Political movements across the world have such diverse characteristics and aims that it is difficult to examine them as a collective group. Movements that are class-based are usually portrayed as formed by economic categories of people driven by material interests. By contrast the study of ethnic or nationalist movements has concentrated on the complexities of identity formation within culturally defined groups driven by strong passions.
Jeff Pratt argues for the need to set up a new analytical framework that extends the study of identity formation, and the ethnographic analysis of economic and social processes, to all political movements. Setting up a new analytical framework, he argues that political processes involve two linked components: a 'discourse' (an identity narrative which positions us within social history) and a 'movement' (the process of organisation whereby local social divisions are transformed by their incorporation into a wider movement).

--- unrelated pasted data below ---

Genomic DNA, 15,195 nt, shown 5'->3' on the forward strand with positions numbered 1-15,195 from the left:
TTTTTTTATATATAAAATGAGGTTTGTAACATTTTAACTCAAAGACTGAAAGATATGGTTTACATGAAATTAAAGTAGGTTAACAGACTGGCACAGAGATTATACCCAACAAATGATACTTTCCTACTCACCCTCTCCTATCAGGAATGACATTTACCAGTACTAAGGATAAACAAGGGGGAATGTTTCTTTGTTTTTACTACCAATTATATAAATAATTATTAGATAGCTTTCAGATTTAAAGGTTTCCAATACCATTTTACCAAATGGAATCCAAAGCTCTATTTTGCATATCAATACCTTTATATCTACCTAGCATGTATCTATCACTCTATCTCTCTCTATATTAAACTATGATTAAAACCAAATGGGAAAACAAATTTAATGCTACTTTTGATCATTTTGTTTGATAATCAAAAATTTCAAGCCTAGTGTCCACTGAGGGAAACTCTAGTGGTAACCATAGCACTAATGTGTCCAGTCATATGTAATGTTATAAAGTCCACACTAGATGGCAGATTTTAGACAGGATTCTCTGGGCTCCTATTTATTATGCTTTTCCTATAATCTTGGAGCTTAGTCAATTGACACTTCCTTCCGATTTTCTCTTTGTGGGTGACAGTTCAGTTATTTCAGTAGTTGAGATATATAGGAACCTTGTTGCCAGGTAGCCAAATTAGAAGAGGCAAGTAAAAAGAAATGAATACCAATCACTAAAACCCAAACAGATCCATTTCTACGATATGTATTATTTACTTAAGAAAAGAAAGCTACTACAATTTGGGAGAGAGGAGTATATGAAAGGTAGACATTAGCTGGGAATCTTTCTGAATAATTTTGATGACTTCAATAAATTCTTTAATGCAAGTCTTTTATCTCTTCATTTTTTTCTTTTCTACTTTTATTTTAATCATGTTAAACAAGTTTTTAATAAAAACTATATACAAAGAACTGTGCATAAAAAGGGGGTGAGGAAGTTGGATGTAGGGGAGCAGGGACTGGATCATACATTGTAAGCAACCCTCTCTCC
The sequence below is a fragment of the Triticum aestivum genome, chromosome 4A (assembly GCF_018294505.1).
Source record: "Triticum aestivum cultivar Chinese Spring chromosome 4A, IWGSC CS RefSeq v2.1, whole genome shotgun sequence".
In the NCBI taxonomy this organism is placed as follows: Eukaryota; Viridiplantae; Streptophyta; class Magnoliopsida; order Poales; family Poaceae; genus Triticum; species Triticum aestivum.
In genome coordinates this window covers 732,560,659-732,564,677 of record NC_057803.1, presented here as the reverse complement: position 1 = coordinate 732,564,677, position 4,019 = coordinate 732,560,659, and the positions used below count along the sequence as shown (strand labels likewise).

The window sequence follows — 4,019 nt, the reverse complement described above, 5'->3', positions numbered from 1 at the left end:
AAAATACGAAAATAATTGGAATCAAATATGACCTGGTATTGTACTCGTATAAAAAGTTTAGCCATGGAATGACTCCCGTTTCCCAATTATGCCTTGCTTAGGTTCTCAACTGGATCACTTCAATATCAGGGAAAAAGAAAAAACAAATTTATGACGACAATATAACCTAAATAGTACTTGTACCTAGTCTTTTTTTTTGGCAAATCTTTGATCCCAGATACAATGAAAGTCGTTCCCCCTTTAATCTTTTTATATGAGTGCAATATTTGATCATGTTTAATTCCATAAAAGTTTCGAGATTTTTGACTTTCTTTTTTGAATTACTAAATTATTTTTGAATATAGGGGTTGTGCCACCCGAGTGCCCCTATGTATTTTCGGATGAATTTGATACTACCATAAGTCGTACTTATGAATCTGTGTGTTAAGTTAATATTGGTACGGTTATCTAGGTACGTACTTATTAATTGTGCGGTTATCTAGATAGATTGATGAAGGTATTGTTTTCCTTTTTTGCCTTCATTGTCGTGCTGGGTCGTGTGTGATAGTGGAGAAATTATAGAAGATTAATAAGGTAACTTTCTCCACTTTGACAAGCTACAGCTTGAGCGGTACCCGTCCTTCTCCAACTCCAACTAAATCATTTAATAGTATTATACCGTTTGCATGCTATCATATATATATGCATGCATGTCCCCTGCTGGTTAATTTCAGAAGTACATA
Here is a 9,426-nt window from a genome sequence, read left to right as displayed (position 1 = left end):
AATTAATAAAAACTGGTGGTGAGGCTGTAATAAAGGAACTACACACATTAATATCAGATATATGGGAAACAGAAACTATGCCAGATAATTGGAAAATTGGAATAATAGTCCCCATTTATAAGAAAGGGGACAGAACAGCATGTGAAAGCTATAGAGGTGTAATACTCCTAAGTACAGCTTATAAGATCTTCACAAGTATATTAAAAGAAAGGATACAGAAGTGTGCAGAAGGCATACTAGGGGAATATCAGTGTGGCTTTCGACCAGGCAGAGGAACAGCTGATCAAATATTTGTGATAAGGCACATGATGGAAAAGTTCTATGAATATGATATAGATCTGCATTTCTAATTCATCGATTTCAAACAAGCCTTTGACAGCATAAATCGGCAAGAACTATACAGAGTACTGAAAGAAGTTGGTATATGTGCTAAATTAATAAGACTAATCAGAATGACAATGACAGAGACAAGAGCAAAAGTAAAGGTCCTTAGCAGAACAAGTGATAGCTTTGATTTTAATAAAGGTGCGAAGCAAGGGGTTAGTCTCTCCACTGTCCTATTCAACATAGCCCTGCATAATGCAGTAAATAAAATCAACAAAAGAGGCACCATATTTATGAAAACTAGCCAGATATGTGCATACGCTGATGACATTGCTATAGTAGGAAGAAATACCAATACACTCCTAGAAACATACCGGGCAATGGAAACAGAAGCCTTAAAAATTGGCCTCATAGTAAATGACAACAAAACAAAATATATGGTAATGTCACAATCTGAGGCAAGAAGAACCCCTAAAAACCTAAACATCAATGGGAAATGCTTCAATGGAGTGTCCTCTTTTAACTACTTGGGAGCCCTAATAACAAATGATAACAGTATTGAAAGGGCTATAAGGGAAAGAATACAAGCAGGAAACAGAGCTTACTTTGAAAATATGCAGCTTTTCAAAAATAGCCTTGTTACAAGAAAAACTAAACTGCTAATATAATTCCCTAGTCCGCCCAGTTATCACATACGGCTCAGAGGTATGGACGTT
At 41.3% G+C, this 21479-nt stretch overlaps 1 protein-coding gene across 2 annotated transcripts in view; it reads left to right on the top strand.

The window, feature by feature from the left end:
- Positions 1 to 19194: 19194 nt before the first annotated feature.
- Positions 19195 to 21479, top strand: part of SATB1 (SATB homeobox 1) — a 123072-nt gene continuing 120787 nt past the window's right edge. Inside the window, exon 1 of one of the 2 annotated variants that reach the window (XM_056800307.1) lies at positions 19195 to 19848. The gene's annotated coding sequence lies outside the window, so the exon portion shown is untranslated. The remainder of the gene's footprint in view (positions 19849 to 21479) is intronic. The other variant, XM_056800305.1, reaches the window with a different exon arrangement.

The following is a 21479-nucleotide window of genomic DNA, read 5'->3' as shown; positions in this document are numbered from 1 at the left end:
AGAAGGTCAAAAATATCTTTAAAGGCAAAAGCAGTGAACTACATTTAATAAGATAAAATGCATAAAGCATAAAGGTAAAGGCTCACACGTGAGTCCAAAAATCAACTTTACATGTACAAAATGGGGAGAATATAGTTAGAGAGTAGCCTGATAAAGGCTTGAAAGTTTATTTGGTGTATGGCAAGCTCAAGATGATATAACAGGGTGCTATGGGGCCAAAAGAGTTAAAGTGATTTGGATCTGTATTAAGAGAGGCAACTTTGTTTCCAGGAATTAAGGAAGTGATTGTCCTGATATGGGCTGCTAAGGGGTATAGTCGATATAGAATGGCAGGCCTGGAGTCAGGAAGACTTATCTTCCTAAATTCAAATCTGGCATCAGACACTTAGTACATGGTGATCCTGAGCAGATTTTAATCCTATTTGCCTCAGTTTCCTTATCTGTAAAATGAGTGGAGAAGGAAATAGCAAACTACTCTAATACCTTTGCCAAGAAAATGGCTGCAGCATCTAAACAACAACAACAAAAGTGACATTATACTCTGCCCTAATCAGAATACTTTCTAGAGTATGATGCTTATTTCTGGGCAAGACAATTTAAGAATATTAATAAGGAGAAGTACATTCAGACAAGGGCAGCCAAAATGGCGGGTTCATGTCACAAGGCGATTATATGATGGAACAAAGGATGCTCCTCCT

He illustrates his arguments with a vivid mix of case studies from across the last century including Basque nationalism, Andalusian anarchism, Italian communism, the break-up of Yugoslavia, to the 'newer' political movements in Europe, in French Occitania and the Italian Lega Nord.
Jeff Pratt is Senior Research Fellow in Anthropology at the University of Sussex. He is the author of Class, Nation and Identity (Pluto, 2003) and Food for Change (Pluto, 2013).
1. Introduction 2. Northern Italy: `A World to Win' 3. Andalusia: everyone or no one 4. Tuscany: peasants into comrades 5. A short history of the future 6. The Basque country: making patriots 7. Yugoslavia: making war 8. Occitania and Lombardy: populism red and white 9. Conclusion References Index